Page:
The Jerry Thomas Experiment: Rocky Balboa on a Bender
Every week, we tackle the weirdest recipe we can find in Jerry Thomas’s Bartenders Guide. Turns out they did things differently back then.
Recipe #165 in the Bartenders Guide is described as a “delicious French café drink.” Cafés, apparently, used to be a lot different back in the 1800s, because after making it and drinking it, we can safely say that you won’t be seeing it at your local Starbucks any time soon.
The first step was to “fill a small wine glass halfway full with Maraschino liqueur.” If that doesn’t seem shocking to you, just mention the notion to your local bartender and watch him or her squirm. We’d never seen a cocktail recipe that called for more than an ounce of the sticky sweet liqueur, which is typically used only as a modifier. This recipe called for approximately three ounces. But we put our faith in Mr. Thomas and filled three Champagne flutes (one for each staff member who volunteered to drink the finished product) halfway as instructed.
Next, the recipe read: “Put in the pure yolk of an egg.” While we have no problem with raw eggs in cocktails—we love a Ramos Gin Fizz or a Rum Flip as much as the next imbiber—we usually like to mix them into the drinks rather than simply plop them in whole. But before we could crack an egg, we hit a snafu.
Reading ahead we saw that Thomas instructed us to, “surround the yolk with vanilla cordial.”
Alas, there was no vanilla liqueur in sight. We decided to improvise and make our own.
The first step was to make a vanilla simple syrup with equal parts water and white sugar, and two raw Madagascar vanilla beans that had been halved and scraped.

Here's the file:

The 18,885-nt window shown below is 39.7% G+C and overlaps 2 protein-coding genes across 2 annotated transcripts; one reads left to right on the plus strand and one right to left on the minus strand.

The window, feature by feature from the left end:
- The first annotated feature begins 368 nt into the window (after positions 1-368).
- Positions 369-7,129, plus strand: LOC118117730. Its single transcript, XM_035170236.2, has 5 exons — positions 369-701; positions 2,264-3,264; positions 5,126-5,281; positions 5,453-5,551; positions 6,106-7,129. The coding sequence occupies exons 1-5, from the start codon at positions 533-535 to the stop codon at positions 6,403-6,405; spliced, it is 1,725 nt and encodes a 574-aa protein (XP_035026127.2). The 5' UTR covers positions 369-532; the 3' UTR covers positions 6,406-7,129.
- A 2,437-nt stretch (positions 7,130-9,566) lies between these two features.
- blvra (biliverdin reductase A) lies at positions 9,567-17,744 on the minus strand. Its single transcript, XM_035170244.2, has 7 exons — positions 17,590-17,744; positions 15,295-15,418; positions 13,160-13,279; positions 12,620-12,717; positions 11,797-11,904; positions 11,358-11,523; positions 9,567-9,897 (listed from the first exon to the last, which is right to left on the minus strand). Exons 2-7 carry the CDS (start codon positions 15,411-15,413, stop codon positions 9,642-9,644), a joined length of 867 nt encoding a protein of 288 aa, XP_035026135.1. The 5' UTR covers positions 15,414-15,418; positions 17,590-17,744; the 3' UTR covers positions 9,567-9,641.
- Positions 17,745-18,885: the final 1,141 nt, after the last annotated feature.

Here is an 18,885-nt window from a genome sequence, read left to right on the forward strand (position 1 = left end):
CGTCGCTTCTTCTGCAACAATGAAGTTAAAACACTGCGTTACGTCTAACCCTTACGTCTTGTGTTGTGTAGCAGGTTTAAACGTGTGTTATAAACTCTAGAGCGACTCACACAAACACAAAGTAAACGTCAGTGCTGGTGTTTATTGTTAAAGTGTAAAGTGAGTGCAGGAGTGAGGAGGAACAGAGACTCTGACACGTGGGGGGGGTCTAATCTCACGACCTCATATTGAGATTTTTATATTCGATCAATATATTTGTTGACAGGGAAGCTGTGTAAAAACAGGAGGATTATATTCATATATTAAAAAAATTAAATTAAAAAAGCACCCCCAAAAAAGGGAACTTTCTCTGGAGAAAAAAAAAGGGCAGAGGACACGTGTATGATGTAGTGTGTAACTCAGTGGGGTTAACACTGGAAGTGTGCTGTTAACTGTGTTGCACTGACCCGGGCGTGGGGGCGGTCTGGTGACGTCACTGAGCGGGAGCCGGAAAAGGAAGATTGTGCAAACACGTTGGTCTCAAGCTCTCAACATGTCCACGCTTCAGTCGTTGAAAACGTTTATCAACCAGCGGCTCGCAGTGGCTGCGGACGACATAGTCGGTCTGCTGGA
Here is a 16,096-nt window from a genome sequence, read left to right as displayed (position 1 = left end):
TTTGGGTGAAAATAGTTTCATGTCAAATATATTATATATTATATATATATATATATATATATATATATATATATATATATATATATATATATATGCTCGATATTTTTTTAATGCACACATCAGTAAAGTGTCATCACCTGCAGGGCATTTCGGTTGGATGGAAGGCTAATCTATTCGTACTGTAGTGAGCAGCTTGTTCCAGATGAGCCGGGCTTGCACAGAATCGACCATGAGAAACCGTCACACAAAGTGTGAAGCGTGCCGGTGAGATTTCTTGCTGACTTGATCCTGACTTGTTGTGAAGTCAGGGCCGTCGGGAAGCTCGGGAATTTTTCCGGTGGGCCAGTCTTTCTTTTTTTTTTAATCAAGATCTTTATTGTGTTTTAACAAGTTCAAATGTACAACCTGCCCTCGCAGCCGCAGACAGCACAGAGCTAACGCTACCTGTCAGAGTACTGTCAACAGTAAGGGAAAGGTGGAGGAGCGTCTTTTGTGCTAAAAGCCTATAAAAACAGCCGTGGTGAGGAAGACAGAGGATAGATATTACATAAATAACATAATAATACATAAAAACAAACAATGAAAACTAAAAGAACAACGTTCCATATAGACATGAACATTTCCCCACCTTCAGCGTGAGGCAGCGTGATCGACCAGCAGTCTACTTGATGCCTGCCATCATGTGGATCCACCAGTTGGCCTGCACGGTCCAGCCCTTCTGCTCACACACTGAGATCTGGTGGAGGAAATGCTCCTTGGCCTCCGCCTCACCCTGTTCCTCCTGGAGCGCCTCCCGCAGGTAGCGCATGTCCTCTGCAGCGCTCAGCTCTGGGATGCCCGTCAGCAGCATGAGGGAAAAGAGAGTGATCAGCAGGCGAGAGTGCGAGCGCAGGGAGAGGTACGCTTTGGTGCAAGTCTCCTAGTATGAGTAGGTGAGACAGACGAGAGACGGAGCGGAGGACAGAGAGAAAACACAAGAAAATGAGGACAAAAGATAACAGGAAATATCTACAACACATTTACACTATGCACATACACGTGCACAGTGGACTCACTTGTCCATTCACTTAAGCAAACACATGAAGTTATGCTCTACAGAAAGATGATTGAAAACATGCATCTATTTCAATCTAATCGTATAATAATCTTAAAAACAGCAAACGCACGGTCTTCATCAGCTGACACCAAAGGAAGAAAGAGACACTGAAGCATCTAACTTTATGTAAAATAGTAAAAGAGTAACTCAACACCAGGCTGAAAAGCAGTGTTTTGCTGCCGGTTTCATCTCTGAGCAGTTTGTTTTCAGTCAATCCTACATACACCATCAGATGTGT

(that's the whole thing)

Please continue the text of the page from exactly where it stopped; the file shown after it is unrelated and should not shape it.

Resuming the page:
We cooked our syrup on a hot plate in the photo studio and, unlike past Jerry Thomas experiments, no one complained. As the vanilla bean scent wafted lazily around, it stirred up memories of fresh-from-the-oven pies melting scoops of ice cream.
We stashed the syrup in the refrigerator to cool, then strained the vanilla beans out. For our cordial we added a 2:1 ratio of vanilla syrup to Wray & Nephew overproof Jamaican rum. With our cordial finished, we returned to our eggs. We cracked them over a bowl and gently separated the whites, trying to keep the yolks perfectly intact. Tilting the first Champagne flute, we slid the egg yolk into the glass. It floated, a yellow orb in a sea of cherry liqueur.
Then we slowly poured our vanilla cordial into the flute, coating the egg yolk. We repeated the process with the other glasses.
The final step was to dash a touch of cognac onto the egg. Dashing cognac out of a full-sized cognac bottle proved more difficult than dashing bitters, but, thanks to some arm strength and thumb pressure, we got it done.
The Pousse l’Amour was finished.
Despite the lack of instructions from the Bartenders Guide, we decided the drink should be sipped at first and then, in Rocky Balboa fashion, finished by downing the egg. The challenge was to not break the yolk in the drink or on your face.
The first sip wasn’t bad.
There was a touch of the funk from the rum-based syrup at first, followed by soft ripples of cherry and vanilla. It tasted like a stale slice of cherry pie onto which someone accidentally spilled a glass of vanilla vodka.
While the liquid part of the drink was pleasant enough, the raw egg yolk egg taunted us with every sip, sliding closer and closer to our lips.
Eventually, only the yolks remained. Just do it, we told ourselves. It’s protein. It’s good for us.
And one after the other we did.
Two of us refused to chew the yolks, swallowing them whole instead. The cold, wet eggs slid down our esophagi with a couple of gulps.
One brave Supercall staff member, Nick, chewed and broke his yolk. Nick is glutton for punishment. In the past, he was downright gleeful about drinking a Whopperrito milkshake. He was not so pleased with this decision, though. Here is his reaction:
And, just like that, we had conquered the Pousse l’Amour.
Nick: “It was terrifying.”
Justine: “I’m actually not angry at this drink.”
Dillon: “I really didn’t want to do that.”
We’re still not entirely sure what Jerry Thomas was attempting to achieve with the Pousse l’Amour, but we think he would be proud of our valiant execution.